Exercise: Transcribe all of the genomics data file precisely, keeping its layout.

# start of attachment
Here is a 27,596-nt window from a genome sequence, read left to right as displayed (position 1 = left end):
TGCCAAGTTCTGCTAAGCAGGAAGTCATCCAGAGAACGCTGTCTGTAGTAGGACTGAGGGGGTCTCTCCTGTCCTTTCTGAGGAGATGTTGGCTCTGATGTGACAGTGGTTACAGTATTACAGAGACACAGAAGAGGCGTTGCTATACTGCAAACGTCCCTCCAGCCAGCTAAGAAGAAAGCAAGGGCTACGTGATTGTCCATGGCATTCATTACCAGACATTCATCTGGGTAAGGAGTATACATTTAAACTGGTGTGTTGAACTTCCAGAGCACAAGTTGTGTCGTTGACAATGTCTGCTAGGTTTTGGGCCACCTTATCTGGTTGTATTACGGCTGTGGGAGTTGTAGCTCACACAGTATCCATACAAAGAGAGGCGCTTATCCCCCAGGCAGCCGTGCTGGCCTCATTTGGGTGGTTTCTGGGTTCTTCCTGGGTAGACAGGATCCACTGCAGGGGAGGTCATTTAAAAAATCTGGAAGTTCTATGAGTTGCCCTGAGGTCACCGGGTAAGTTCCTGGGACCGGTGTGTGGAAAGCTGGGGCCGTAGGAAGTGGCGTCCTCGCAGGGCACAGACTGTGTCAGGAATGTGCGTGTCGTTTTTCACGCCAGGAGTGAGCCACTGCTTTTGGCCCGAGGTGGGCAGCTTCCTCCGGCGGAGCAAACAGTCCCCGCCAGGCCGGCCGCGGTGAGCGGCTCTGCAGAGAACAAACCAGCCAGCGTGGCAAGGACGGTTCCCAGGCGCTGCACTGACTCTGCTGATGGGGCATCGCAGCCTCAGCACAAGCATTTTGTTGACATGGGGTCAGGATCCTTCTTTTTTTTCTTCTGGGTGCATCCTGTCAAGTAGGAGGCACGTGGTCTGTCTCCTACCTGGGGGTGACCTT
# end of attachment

Here is a 27,596-nt window from a genome sequence, read left to right as displayed (position 1 = left end):
TGCCAAGTTCTGCTAAGCAGGAAGTCATCCAGAGAACGCTGTCTGTAGTAGGACTGAGGGGGTCTCTCCTGTCCTTTCTGAGGAGATGTTGGCTCTGATGTGACAGTGGTTACAGTATTACAGAGACACAGAAGAGGCGTTGCTATACTGCAAACGTCCCTCCAGCCAGCTAAGAAGAAAGCAAGGGCTACGTGATTGTCCATGGCATTCATTACCAGACATTCATCTGGGTAAGGAGTATACATTTAAACTGGTGTGTTGAACTTCCAGAGCACAAGTTGTGTCGTTGACAATGTCTGCTAGGTTTTGGGCCACCTTATCTGGTTGTATTACGGCTGTGGGAGTTGTAGCTCACACAGTATCCATACAAAGAGAGGCGCTTATCCCCCAGGCAGCCGTGCTGGCCTCATTTGGGTGGTTTCTGGGTTCTTCCTGGGTAGACAGGATCCACTGCAGGGGAGGTCATTTAAAAAATCTGGAAGTTCTATGAGTTGCCCTGAGGTCACCGGGTAAGTTCCTGGGACCGGTGTGTGGAAAGCTGGGGCCGTAGGAAGTGGCGTCCTCGCAGGGCACAGACTGTGTCAGGAATGTGCGTGTCGTTTTTCACGCCAGGAGTGAGCCACTGCTTTTGGCCCGAGGTGGGCAGCTTCCTCCGGCGGAGCAAACAGTCCCCGCCAGGCCGGCCGCGGTGAGCGGCTCTGCAGAGAACAAACCAGCCAGCGTGGCAAGGACGGTTCCCAGGCGCTGCACTGACTCTGCTGATGGGGCATCGCAGCCTCAGCACAAGCATTTTGTTGACATGGGGTCAGGATCCTTCTTTTTTTTCTTCTGGGTGCATCCTGTCAAGTAGGAGGCACGTGGTCTGTCTCCTACCTGGGGGTGACCTT